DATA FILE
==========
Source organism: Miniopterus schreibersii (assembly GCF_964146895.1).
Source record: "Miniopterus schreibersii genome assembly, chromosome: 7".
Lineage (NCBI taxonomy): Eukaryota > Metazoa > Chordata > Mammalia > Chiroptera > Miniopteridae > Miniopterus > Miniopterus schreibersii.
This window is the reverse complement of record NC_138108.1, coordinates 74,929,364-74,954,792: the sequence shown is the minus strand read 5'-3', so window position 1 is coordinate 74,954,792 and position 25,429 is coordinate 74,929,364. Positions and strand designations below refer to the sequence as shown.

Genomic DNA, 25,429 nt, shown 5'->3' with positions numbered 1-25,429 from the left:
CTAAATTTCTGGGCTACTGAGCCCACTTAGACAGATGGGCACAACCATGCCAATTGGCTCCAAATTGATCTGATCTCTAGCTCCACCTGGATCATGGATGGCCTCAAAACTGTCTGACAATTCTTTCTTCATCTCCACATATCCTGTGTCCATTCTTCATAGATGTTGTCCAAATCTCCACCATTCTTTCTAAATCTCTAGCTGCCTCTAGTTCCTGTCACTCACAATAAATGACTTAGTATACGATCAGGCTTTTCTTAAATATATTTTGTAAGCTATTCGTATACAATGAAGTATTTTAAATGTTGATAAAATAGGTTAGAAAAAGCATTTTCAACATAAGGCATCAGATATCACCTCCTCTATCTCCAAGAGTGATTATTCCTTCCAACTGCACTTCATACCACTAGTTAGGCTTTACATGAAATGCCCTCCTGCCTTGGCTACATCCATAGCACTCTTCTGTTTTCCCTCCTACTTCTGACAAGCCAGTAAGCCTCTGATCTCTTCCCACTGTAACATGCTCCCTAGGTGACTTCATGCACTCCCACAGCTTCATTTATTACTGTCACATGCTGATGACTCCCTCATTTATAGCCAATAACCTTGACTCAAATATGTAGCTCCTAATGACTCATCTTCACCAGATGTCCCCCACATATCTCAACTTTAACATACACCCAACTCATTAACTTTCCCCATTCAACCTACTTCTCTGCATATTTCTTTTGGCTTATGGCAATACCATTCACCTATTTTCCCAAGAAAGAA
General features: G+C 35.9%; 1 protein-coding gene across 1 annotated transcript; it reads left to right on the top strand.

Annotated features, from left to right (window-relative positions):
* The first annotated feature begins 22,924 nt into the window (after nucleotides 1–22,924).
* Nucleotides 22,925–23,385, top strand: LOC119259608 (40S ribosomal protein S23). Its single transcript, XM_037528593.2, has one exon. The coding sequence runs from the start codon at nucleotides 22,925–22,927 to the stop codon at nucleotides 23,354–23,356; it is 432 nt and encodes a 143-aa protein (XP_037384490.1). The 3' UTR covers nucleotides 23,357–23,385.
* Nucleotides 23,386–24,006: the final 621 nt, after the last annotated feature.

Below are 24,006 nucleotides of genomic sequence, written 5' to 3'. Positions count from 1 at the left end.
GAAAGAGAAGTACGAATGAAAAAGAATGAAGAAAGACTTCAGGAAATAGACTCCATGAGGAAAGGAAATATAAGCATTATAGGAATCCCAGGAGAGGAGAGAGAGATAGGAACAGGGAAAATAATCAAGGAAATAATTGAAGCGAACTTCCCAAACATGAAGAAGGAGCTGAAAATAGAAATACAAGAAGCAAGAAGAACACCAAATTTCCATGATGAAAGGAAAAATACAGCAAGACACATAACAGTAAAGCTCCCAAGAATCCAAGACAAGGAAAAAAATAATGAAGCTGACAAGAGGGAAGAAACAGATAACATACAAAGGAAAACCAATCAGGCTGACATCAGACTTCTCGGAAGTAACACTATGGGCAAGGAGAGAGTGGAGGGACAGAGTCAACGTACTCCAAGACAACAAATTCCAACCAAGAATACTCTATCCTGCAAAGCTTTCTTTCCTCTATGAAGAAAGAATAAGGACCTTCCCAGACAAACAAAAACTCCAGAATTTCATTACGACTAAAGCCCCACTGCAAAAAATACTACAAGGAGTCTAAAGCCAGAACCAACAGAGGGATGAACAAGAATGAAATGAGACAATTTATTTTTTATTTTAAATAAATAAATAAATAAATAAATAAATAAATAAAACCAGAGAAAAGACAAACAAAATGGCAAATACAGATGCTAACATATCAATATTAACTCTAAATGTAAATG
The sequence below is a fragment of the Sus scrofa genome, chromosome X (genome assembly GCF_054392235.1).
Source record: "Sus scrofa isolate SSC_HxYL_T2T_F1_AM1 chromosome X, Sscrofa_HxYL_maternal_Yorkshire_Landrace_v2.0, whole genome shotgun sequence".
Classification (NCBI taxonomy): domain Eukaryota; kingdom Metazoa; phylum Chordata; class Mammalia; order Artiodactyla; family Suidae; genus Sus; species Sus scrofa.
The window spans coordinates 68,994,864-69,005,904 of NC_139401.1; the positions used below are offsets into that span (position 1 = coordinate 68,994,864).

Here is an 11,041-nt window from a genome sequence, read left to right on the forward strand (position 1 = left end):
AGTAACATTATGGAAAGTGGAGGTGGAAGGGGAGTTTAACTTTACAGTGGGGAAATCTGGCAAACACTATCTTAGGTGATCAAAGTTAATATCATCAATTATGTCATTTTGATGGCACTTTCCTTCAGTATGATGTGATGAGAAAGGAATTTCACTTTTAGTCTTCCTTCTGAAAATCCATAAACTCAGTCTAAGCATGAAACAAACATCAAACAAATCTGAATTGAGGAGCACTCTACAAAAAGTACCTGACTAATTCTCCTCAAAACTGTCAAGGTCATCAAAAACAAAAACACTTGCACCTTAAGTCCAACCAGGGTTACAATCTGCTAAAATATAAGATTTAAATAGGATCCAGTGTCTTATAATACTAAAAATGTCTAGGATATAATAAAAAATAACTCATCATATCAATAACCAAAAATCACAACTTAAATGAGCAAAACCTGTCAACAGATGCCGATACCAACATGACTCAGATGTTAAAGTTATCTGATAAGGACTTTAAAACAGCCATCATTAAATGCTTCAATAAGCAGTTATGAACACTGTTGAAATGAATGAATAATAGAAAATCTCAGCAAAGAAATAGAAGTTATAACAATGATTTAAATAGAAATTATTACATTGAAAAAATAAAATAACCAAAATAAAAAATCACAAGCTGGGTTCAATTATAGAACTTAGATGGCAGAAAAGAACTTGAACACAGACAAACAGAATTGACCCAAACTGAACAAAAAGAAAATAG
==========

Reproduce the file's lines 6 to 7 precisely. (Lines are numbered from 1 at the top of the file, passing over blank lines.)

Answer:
CTAAATTTCTGGGCTACTGAGCCCACTTAGACAGATGGGCACAACCATGCCAATTGGCTCCAAATTGATCTGATCTCTAGCTCCACCTGGATCATGGATGGCCTCAAAACTGTCTGACAATTCTTTCTTCATCTCCACATATCCTGTGTCCATTCTTCATAGATGTTGTCCAAATCTCCACCATTCTTTCTAAATCTCTAGCTGCCTCTAGTTCCTGTCACTCACAATAAATGACTTAGTATACGATCAGGCTTTTCTTAAATATATTTTGTAAGCTATTCGTATACAATGAAGTATTTTAAATGTTGATAAAATAGGTTAGAAAAAGCATTTTCAACATAAGGCATCAGATATCACCTCCTCTATCTCCAAGAGTGATTATTCCTTCCAACTGCACTTCATACCACTAGTTAGGCTTTACATGAAATGCCCTCCTGCCTTGGCTACATCCATAGCACTCTTCTGTTTTCCCTCCTACTTCTGACAAGCCAGTAAGCCTCTGATCTCTTCCCACTGTAACATGCTCCCTAGGTGACTTCATGCACTCCCACAGCTTCATTTATTACTGTCACATGCTGATGACTCCCTCATTTATAGCCAATAACCTTGACTCAAATATGTAGCTCCTAATGACTCATCTTCACCAGATGTCCCCCACATATCTCAACTTTAACATACACCCAACTCATTAACTTTCCCCATTCAACCTACTTCTCTGCATATTTCTTTTGGCTTATGGCAATACCATTCACCTATTTTCCCAAGAAAGAA
General features: G+C 35.9%; 1 protein-coding gene across 1 annotated transcript; it reads left to right on the top strand.